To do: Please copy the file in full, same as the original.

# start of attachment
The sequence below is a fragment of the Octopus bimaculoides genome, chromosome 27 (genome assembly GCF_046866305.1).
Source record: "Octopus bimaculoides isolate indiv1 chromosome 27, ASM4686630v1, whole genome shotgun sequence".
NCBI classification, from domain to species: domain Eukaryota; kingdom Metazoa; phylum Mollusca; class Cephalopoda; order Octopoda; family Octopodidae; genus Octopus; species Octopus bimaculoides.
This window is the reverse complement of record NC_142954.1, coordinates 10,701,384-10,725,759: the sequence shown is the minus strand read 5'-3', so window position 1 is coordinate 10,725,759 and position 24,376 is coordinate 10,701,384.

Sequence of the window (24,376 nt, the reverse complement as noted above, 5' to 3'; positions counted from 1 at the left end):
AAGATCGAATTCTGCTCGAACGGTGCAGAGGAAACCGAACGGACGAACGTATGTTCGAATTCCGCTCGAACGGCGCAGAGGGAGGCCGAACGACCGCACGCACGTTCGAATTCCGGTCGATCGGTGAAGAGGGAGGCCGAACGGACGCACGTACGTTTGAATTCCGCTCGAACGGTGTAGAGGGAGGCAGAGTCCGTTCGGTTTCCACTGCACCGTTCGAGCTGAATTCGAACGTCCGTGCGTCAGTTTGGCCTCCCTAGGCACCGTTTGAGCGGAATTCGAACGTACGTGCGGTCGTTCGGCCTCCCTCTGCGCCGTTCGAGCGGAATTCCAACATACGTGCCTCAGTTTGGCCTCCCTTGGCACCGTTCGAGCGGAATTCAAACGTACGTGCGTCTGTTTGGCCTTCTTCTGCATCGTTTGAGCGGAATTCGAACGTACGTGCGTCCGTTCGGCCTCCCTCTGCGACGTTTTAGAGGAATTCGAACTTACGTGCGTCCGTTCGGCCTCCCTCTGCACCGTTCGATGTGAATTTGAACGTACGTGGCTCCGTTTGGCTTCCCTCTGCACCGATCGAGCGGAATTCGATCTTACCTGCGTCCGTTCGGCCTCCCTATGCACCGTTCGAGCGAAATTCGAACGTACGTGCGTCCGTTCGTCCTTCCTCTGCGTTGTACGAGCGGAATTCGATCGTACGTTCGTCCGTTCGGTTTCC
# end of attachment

The sequence below is a fragment of the Octopus bimaculoides genome, chromosome 27 (genome assembly GCF_046866305.1).
Source record: "Octopus bimaculoides isolate indiv1 chromosome 27, ASM4686630v1, whole genome shotgun sequence".
NCBI classification, from domain to species: domain Eukaryota; kingdom Metazoa; phylum Mollusca; class Cephalopoda; order Octopoda; family Octopodidae; genus Octopus; species Octopus bimaculoides.
This window is the reverse complement of record NC_142954.1, coordinates 10,701,384-10,725,759: the sequence shown is the minus strand read 5'-3', so window position 1 is coordinate 10,725,759 and position 24,376 is coordinate 10,701,384.

Sequence of the window (24,376 nt, the reverse complement as noted above, 5' to 3'; positions counted from 1 at the left end):
AAGATCGAATTCTGCTCGAACGGTGCAGAGGAAACCGAACGGACGAACGTATGTTCGAATTCCGCTCGAACGGCGCAGAGGGAGGCCGAACGACCGCACGCACGTTCGAATTCCGGTCGATCGGTGAAGAGGGAGGCCGAACGGACGCACGTACGTTTGAATTCCGCTCGAACGGTGTAGAGGGAGGCAGAGTCCGTTCGGTTTCCACTGCACCGTTCGAGCTGAATTCGAACGTCCGTGCGTCAGTTTGGCCTCCCTAGGCACCGTTTGAGCGGAATTCGAACGTACGTGCGGTCGTTCGGCCTCCCTCTGCGCCGTTCGAGCGGAATTCCAACATACGTGCCTCAGTTTGGCCTCCCTTGGCACCGTTCGAGCGGAATTCAAACGTACGTGCGTCTGTTTGGCCTTCTTCTGCATCGTTTGAGCGGAATTCGAACGTACGTGCGTCCGTTCGGCCTCCCTCTGCGACGTTTTAGAGGAATTCGAACTTACGTGCGTCCGTTCGGCCTCCCTCTGCACCGTTCGATGTGAATTTGAACGTACGTGGCTCCGTTTGGCTTCCCTCTGCACCGATCGAGCGGAATTCGATCTTACCTGCGTCCGTTCGGCCTCCCTATGCACCGTTCGAGCGAAATTCGAACGTACGTGCGTCCGTTCGTCCTTCCTCTGCGTTGTACGAGCGGAATTCGATCGTACGTTCGTCCGTTCGGTTTCC